Obesity: Balanced diets and treatment
Obesity: Balanced diets and treatment

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Obesity: Balanced diets and treatment

1.3 Inadequate intake

In the developed world inadequate intake of food, at least in terms of energy, is not common. Nevertheless, in many parts of the world starvation is a huge issue, and it is estimated that tens of millions of people face starvation, and well over 5 million, mainly children, die each year from inadequate nutrient intake. Importantly, lack of particular nutrients impairs our ability to carry out many functions.

Activity 9

Can you suggest any processes that would be impaired by starvation?

Answer

Growth, tissue repair and resistance to infection are all adversely affected by inadequate food intake.

Thus, people who are starving, or even those who are apparently eating sufficient quantities of food but do not eat a balanced diet, may be susceptible to a variety of illnesses. It is no coincidence that huge increases in the incidence of diseases such as HIV–AIDS and tuberculosis are seen in countries where food is not plentiful, and many starving children are killed by relatively minor ailments that their better-fed counterparts can withstand.

Illness itself can be a cause of inadequate food intake. We all know that illness is often accompanied by a loss of appetite, and if this condition persists, malnutrition can ensue. Alack of appetite is called anorexia, and, ironically, it can also be caused by medical treatment, and by conditions such as depression, particularly in the elderly. In the UK, anorexia nervosa is sometimes seen. Anorexia nervosa is a condition manifested by an extreme aversion to food. It might be accompanied by bulimia nervosa, a condition in which the individual binges and then gets rid of the excess food by means of vomiting or laxatives. The disorder usually affects females in the period from their teens until their 30s; only some 5% of anorexic individuals are male.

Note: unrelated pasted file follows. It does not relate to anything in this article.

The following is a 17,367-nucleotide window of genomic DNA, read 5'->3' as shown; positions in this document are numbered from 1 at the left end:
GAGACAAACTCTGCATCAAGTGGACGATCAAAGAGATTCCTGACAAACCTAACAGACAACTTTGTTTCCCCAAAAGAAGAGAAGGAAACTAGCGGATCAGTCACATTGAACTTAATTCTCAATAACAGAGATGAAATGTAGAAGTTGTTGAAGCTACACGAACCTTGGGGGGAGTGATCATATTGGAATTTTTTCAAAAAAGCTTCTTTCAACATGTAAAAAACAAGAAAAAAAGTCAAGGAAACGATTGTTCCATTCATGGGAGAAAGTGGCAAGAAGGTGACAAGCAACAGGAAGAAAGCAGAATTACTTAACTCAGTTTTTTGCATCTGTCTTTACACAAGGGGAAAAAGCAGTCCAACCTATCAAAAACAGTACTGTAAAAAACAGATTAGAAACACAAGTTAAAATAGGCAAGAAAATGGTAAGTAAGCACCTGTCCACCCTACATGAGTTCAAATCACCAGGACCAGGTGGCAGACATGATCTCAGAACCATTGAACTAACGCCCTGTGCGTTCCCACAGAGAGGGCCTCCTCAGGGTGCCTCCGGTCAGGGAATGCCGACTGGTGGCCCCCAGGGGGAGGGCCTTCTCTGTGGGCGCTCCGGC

Psychological hypotheses about the causation of anorexia nervosa fall into three broad categories:

  • Emotional. Theorists have proposed that some adolescent girls past puberty are trying to regain their childhood body form; anorexic women fail to start to menstruate or cease menstruation with onset of the disorder. Depression and anxiety are common amongst people with anorexia nervosa.

  • Familial. Families can put too much pressure on children to succeed or may be over protective. Sometimes, the only way an individual can feel ‘in charge’ of their life is to control their own diet, and this may be manifested by a refusal (overt or tacit) to eat adequate nutrients.

  • Cultural. Many people have a distorted view of how they should look. People who have anorexia nervosa may compare themselves with what they see as being society's ideal form. Slim young women are used as models in the media and young girls try to emulate them. It is eminently clear that people with anorexia nervosa have a distorted psychological image of their own body. Ironically, it is believed to be the case that many fashion models are suffering from inadequate food intake and that there is a price to be paid for their extremely thin appearance.

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